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Top 5 Things That Go Wrong in Too-Fast Construction

Basement Flooding

As a homeowner, there are few sights as sickening as a finished basement filling with murky brown water. Construction engineers cite "moisture intrusion" as the No. 1 reported complaint with newly constructed homes [source: Roney]. Some flooding is unavoidable, the result of torrential storms and swollen rivers. But in many cases, basement and crawlspace flooding isn't Mother Nature's fault; it's the contractor's.

There's no such thing as a waterproof foundation [source: Building Science]. If water builds up around foundation walls, hydrostatic pressure will eventually force the moisture through inevitable cracks and fissures. With the right design and materials, however, a quality contractor can keep water away from foundation walls altogether.

A dry basement starts with careful grading of the property. If a contractor is in a hurry, he or she may not take the time to bulldoze soil so that water always flows away from the house rather than toward the foundation. Next, you should install roof gutters and downspouts that corral rainwater far away from the base of the home. If rainwater is allowed to run directly from the roof to the ground, it will pool up right next to the foundation wall. In a rushed construction job, downspouts are easy to overlook, but they could lead to costly damage.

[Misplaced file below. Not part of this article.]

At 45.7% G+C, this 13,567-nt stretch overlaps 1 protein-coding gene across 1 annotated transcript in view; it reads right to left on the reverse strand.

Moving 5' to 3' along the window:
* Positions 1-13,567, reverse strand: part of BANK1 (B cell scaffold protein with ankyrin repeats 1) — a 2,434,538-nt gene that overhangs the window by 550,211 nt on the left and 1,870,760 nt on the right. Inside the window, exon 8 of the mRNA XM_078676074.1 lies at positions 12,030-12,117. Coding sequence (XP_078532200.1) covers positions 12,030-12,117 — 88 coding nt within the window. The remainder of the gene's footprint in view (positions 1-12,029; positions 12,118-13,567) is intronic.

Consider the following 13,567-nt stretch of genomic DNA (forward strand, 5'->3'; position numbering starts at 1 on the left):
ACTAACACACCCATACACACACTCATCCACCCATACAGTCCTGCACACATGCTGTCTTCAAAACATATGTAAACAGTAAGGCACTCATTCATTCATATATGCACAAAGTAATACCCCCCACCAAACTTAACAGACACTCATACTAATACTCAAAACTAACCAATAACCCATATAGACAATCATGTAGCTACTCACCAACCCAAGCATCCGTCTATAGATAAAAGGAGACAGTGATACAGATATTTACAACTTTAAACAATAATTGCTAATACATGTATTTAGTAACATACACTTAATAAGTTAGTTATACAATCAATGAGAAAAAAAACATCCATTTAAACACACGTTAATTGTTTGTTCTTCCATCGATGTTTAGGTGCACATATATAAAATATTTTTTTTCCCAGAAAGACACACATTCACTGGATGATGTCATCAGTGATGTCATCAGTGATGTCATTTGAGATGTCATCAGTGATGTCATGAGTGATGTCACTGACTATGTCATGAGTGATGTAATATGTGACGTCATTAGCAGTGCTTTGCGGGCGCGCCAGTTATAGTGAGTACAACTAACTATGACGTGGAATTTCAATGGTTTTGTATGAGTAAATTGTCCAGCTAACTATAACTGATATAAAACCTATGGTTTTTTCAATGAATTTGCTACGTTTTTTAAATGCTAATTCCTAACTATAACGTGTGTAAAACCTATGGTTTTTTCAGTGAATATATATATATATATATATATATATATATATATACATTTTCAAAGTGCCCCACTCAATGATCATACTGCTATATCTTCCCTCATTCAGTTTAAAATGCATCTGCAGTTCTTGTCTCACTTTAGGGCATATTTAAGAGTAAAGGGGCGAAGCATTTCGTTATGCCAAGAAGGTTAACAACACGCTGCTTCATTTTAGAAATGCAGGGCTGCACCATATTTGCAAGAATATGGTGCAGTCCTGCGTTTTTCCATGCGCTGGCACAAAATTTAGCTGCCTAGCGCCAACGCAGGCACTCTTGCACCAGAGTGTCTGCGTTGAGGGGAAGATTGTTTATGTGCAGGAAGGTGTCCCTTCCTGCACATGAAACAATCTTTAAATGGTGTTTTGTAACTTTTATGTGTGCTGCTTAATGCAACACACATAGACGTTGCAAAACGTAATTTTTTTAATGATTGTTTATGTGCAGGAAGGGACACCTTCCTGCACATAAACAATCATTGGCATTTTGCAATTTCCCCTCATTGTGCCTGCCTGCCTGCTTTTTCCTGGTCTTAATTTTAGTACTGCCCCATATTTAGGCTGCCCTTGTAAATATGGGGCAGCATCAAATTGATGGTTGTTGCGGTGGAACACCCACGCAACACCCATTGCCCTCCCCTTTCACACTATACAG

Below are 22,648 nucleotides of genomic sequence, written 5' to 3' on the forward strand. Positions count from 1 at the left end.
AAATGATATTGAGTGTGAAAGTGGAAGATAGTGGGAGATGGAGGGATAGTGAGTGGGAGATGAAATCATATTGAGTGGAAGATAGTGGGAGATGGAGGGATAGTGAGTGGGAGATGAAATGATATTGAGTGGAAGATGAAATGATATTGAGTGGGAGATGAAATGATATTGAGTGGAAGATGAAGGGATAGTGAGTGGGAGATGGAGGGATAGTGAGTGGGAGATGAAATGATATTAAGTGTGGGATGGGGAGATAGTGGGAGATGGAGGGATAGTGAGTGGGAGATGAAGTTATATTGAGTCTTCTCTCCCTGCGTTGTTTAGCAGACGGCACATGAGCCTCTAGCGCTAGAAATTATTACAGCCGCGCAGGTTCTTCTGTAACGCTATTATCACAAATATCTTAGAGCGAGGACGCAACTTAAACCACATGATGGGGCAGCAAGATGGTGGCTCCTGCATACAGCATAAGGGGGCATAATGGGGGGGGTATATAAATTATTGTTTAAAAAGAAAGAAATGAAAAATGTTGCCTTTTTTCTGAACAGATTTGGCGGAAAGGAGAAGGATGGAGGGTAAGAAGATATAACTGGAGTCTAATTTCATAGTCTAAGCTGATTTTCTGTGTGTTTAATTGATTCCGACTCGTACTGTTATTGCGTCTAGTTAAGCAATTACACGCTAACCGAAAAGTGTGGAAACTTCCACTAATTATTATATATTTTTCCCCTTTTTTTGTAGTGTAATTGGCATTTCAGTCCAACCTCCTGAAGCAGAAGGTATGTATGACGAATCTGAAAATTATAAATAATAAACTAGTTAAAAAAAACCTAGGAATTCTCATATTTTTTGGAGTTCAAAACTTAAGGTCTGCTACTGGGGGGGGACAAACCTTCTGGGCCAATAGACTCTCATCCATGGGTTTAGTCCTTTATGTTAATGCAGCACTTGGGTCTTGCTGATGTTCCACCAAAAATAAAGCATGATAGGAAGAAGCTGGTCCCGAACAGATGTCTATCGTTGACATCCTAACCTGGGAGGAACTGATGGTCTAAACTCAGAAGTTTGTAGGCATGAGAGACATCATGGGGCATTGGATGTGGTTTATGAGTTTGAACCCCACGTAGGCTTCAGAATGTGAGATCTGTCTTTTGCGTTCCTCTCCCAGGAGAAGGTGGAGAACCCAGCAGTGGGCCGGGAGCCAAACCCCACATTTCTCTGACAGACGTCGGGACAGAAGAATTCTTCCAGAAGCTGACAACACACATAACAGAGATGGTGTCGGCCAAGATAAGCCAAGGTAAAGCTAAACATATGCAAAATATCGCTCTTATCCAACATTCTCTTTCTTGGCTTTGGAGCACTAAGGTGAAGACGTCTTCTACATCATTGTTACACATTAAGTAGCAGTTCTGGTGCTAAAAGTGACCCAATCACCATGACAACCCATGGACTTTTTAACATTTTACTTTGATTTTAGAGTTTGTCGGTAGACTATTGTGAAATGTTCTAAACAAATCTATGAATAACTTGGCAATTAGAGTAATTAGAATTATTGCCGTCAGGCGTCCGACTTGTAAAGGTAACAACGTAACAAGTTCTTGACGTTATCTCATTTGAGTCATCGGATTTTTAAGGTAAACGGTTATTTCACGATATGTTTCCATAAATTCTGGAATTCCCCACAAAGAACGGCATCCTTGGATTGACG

Below the surface, foundation walls need to be cushioned by a thick layer of free-draining backfill, usually gravel. When water flows freely, it drains straight down, rather than seep horizontally. The loose gravel ensures that all groundwater flows directly down toward a subterranean drainage system. The system is a perforated drainpipe that lets water in from the top, and then whisks it away to sewers or a sump pump [source: Building Science]. Failure to lay the right fill material can lead to flooding, even in high and dry areas.